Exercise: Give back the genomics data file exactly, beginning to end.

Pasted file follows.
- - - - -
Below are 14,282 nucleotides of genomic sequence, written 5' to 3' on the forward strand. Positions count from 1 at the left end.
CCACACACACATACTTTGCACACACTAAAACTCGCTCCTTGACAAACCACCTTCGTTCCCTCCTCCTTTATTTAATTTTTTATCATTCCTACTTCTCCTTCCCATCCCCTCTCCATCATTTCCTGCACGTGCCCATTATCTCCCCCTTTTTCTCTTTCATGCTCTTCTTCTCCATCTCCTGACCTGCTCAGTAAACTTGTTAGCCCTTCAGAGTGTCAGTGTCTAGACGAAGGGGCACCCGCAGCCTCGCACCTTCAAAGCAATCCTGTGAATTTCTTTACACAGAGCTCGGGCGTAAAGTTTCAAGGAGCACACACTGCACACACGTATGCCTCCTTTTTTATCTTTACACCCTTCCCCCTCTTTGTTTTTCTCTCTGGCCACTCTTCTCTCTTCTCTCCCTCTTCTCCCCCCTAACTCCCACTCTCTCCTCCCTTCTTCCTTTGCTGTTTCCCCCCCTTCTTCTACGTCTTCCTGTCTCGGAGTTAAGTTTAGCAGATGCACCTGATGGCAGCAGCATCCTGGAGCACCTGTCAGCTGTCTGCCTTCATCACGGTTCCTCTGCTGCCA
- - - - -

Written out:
Below are 14,282 nucleotides of genomic sequence, written 5' to 3' on the forward strand. Positions count from 1 at the left end.
CCACACACACATACTTTGCACACACTAAAACTCGCTCCTTGACAAACCACCTTCGTTCCCTCCTCCTTTATTTAATTTTTTATCATTCCTACTTCTCCTTCCCATCCCCTCTCCATCATTTCCTGCACGTGCCCATTATCTCCCCCTTTTTCTCTTTCATGCTCTTCTTCTCCATCTCCTGACCTGCTCAGTAAACTTGTTAGCCCTTCAGAGTGTCAGTGTCTAGACGAAGGGGCACCCGCAGCCTCGCACCTTCAAAGCAATCCTGTGAATTTCTTTACACAGAGCTCGGGCGTAAAGTTTCAAGGAGCACACACTGCACACACGTATGCCTCCTTTTTTATCTTTACACCCTTCCCCCTCTTTGTTTTTCTCTCTGGCCACTCTTCTCTCTTCTCTCCCTCTTCTCCCCCCTAACTCCCACTCTCTCCTCCCTTCTTCCTTTGCTGTTTCCCCCCCTTCTTCTACGTCTTCCTGTCTCGGAGTTAAGTTTAGCAGATGCACCTGATGGCAGCAGCATCCTGGAGCACCTGTCAGCTGTCTGCCTTCATCACGGTTCCTCTGCTGCCA